Thursday, April 7, 2011

RIEDL: Farm subsidies ripe for reform

Defenders assert that the $25 billion annual cost of farm subsidies (a bit less than 1 percent of federal spending) is too small to bother reforming. Yet one-third of the federal budget — $1 trillion total — consists of programs that each cost $25 billion or less.

The average farmer earns more than $83,000 annually (nearly 20 percent above the national average), according to the Department of Agriculture. Commercial farmers, who receive the majority of subsidies, report an average net income of $170,000, and a net worth close to $1 million. And despite past attempts to limit subsidies to millionaire farmers, the last farm bill actually repealed key payment limits.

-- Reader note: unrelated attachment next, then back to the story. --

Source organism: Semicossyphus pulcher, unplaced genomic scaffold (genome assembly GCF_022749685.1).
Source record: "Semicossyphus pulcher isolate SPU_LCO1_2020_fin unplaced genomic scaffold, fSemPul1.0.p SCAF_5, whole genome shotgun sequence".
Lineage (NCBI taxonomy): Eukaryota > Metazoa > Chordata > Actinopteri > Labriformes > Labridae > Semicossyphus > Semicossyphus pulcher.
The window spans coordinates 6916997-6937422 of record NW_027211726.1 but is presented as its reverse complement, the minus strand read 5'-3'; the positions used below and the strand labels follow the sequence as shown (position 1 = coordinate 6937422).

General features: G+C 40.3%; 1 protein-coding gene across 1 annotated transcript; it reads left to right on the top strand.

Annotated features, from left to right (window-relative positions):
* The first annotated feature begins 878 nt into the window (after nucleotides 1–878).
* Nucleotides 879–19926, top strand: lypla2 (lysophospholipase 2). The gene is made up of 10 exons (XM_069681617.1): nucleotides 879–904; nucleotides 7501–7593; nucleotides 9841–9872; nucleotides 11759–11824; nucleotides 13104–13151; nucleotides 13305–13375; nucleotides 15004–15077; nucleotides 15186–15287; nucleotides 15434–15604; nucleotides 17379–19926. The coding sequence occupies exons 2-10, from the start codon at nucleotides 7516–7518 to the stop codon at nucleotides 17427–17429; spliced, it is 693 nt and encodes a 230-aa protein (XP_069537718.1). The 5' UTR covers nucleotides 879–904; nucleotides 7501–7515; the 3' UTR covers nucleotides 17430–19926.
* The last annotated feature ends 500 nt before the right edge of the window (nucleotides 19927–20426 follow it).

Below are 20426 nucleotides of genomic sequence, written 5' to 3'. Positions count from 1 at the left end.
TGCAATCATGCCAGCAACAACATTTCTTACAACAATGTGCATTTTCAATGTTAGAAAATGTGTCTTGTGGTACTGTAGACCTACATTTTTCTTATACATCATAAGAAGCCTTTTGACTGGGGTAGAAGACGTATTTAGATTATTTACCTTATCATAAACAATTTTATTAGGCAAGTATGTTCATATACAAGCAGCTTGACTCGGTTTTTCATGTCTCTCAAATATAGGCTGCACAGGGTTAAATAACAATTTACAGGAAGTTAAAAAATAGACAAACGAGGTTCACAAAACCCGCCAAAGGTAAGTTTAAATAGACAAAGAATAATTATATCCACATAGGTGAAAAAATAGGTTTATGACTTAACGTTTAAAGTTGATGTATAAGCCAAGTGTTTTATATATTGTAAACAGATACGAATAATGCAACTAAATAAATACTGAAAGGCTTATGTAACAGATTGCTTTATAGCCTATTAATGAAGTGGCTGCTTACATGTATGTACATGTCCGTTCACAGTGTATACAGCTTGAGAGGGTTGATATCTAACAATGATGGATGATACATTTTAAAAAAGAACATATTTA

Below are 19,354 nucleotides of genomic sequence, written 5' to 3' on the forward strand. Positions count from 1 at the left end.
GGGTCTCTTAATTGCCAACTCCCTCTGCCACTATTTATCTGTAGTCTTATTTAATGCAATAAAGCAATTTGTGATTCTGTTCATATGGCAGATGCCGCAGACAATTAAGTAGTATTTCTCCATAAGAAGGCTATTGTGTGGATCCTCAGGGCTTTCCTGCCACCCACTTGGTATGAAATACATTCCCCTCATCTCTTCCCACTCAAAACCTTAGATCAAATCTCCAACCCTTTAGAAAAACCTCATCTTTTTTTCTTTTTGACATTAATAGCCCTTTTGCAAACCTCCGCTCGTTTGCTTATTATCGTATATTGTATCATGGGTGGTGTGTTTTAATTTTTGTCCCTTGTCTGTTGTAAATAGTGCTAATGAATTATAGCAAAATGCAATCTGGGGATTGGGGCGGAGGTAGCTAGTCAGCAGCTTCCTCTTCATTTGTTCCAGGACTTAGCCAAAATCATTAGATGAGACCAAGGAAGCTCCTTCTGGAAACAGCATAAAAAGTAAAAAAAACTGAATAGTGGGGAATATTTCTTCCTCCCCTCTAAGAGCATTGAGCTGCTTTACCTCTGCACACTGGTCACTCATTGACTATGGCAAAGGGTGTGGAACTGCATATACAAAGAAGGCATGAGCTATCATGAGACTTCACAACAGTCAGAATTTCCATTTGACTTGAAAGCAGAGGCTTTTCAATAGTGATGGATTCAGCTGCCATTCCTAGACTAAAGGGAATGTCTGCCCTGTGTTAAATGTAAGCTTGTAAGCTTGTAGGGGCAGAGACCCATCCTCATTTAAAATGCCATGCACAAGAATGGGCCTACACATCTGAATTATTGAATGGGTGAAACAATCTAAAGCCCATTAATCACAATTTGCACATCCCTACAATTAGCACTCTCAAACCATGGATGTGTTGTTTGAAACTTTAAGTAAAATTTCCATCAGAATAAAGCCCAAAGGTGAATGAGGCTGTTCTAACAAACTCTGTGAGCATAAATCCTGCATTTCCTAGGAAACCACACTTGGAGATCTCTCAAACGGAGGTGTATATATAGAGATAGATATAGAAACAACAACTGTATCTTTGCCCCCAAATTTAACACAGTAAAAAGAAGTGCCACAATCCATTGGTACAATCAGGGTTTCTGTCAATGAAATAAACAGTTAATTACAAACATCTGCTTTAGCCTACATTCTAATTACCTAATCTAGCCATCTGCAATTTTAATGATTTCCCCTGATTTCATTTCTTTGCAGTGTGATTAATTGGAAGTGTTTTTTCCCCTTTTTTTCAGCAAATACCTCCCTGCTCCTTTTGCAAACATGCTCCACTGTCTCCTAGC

The farm economy is booming. Farmers dealing with higher energy prices are also benefiting from soaring prices of wheat (up 81 percent in the past year), corn (up 59 percent) and soybeans (39 percent). Consequently, 2011 net farm income is forecast at 52 percent above 2009 levels.

Farm subsidy advocates often respond that farms could not survive without large subsidies. Nonsense. Producers of just five crops — wheat, cotton, corn, soybeans and rice — receive nearly all farm subsidies. In fact, only one-third of the $390 billion in annual agricultural production is directly subsidized. All other farmers — including growers of fruits, vegetables, livestock and poultry — receive nearly nothing.

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